The Pittsburgh Pirates have added three players so far to the 40-man roster, protecting them from the Rule 5 draft. So far they’ve added Gregory Polanco, Alen Hanson, and Joely Rodriguez. I heard about Polanco and Hanson this morning, although those two were obviously going to be added. Rodriguez was questionable, but his agent reported that he has been added. There could be more players joining this list. Normally the Pirates notify the players, then release an official announcement. The list won’t be final until the official announcement comes. Until then, I’ll keep a running list below of the players who are added, starting with the first three.
UPDATE 3:41 PM: I’ve received word through a source that Casey Sadler has been added to the 40-man roster. That makes four. His information is below. The addition of Sadler means the 40-man roster is full. Any additional moves will require someone to be designated for assignment off the 40-man.
UPDATE 5:38 PM: The Pirates have officially announced the four additions to the 40-man roster. That means the moves are official and the roster is set. The 40-man roster is full, and no further additions are expected to be made.
Gregory Polanco, OF – He’s the top hitting prospect in the system, and should be up in the majors at some point in 2014. Polanco has been tearing up the Dominican Winter Leagues, which is the talent level equivalent of Triple-A. He played briefly in Triple-A in 2013, and will start the 2014 season at the level. Polanco has the potential to be a star. He hits for average, has great plate patience, and already hits for power while having the potential to be a 30 home run hitter in the future. He also has a ton of speed due to his long legs, making him a threat on the bases and a great fielder in the outfield. He’s probably a better defensive center fielder than Andrew McCutchen and Starling Marte, due to his excellent range and his arm strength. He covers a ton of ground left and right. He’s had some issues with straight away hits, but worked to improve on those routes in 2013 and showed some improvements. There’s not much that Polanco needs to work on, and it won’t be long before he’s the third outfielder in Pittsburgh, next to McCutchen and Marte.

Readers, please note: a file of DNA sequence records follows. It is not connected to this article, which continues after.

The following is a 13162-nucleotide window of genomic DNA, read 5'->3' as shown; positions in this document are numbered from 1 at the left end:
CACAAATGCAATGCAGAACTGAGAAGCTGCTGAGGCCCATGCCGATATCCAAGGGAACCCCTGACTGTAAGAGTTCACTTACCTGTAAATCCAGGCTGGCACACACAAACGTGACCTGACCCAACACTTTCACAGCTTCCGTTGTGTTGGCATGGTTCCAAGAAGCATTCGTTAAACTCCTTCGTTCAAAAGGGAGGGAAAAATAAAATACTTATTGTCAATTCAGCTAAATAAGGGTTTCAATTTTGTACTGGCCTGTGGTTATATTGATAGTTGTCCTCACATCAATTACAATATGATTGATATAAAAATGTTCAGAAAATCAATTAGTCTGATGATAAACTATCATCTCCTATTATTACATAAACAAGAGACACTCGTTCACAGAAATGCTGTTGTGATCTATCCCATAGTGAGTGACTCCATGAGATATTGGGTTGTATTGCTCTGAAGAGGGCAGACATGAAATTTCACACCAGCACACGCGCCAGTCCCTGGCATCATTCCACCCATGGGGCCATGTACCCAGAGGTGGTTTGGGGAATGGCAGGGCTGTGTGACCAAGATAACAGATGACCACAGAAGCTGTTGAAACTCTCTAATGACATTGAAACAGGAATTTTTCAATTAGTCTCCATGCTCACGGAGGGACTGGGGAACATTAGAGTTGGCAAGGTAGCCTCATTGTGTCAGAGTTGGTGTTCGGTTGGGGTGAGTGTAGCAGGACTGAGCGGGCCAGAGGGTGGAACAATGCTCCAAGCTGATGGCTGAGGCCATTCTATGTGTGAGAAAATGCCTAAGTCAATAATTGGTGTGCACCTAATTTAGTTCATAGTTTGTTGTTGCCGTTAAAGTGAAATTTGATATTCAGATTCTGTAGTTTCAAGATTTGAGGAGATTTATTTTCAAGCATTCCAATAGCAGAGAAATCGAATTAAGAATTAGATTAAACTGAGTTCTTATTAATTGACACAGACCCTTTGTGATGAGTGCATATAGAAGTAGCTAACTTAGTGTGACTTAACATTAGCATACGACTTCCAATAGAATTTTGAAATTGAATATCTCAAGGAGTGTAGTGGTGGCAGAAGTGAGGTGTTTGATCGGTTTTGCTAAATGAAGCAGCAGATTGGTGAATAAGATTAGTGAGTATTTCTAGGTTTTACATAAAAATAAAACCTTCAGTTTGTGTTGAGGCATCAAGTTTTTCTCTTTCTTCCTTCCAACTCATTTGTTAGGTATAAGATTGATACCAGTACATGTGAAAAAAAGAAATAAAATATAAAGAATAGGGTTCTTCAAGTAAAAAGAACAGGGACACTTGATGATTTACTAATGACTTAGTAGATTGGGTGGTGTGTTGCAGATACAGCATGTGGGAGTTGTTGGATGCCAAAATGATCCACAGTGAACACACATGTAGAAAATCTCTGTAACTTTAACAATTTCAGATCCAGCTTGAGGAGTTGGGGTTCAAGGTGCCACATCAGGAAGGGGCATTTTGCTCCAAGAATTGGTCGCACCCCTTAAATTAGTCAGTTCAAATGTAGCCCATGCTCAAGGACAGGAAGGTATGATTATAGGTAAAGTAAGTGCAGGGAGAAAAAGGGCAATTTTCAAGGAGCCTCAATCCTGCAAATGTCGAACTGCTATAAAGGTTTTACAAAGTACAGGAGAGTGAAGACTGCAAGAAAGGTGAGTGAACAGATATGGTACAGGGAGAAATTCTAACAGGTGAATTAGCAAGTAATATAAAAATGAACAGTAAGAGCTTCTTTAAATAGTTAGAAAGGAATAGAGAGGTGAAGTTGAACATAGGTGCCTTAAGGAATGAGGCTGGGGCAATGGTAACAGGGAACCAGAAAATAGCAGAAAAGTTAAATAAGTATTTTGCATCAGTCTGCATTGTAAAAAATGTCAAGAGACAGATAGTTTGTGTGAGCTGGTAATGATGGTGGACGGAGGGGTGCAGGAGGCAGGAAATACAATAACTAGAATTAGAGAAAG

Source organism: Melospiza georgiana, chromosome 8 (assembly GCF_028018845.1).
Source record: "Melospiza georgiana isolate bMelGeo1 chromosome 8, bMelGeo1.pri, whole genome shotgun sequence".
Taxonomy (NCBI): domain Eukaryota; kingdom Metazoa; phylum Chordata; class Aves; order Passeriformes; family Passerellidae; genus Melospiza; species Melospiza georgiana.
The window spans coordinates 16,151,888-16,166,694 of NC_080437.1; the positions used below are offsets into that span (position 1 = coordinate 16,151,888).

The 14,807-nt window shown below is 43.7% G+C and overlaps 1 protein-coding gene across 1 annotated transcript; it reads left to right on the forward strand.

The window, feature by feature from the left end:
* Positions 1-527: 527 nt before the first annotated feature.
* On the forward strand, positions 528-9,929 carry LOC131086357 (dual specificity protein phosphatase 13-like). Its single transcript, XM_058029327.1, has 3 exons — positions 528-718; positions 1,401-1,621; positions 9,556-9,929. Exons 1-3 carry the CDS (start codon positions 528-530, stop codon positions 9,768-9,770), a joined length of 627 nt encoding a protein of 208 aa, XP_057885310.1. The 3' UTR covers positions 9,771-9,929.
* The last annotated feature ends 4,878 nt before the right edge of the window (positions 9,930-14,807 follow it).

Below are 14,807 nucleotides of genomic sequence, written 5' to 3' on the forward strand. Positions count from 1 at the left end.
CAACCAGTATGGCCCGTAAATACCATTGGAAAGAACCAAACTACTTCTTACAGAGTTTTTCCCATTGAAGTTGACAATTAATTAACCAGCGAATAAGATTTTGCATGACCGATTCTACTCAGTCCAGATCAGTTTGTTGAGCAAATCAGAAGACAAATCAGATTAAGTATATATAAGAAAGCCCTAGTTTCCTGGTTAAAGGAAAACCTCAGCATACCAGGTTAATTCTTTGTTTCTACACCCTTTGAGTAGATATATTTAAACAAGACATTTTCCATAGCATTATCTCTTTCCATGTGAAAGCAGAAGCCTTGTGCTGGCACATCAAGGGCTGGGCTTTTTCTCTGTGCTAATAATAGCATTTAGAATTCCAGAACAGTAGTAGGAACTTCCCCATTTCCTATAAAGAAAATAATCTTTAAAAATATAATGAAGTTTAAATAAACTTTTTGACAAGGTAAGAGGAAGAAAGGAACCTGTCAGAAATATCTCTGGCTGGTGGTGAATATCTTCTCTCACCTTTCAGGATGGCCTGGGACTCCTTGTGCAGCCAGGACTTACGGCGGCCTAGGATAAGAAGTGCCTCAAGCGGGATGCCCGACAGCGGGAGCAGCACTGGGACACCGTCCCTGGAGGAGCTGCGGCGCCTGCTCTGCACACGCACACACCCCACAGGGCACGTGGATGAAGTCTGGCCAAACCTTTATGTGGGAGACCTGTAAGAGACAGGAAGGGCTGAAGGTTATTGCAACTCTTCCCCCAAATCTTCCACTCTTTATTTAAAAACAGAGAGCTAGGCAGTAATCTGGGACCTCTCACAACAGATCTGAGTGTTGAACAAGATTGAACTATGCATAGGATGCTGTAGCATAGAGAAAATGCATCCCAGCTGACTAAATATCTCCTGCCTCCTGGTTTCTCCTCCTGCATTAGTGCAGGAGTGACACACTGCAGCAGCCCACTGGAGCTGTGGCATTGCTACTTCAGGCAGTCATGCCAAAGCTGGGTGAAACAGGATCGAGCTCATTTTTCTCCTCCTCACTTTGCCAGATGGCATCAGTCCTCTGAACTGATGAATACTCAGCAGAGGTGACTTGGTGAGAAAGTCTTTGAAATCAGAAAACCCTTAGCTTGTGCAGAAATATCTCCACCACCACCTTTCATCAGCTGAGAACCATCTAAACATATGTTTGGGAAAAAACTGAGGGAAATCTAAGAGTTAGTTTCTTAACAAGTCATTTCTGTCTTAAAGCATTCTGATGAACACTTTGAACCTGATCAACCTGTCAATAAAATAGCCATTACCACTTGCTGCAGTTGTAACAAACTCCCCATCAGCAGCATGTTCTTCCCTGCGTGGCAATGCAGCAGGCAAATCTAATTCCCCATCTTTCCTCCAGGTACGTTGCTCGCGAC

Alen Hanson, SS – The big knock on Hanson is going to be his defense, but a lot of people are mis-informed about his true defensive skills. There has been a question of whether he can stay at shortstop, and that question leads people to believe that Hanson doesn’t possess the defensive skills to stick at the premium position. That’s not true. Hanson has some great defensive skills, with a lot of range and a strong enough arm to make the throw from deep in the hole. It’s true that Hanson had 32 errors in 2013. That number only adds to the misconception that Hanson is a poor fielder. The strange thing about the errors is that Hanson made a lot of them on routine plays. I saw a lot of him in 2013, and there were many times where he would make an extremely difficult play, then follow it up with an error on a routine grounder. The problem is that Hanson would relax on the routine plays, leading to poor mechanics and leading to off-target throws or bad glove placement. The thing to remember is that he just turned 21 a month ago. You could chalk those issues up to maturity. If Hanson matures and learns to be aggressive on every play, then he could be a great shortstop option. He’s got a ton of speed, and a good ability to hit for average and get on base. His upside offensively would be a strong leadoff hitter, and he could get to the point defensively where he’s actually adding value on that side of the game.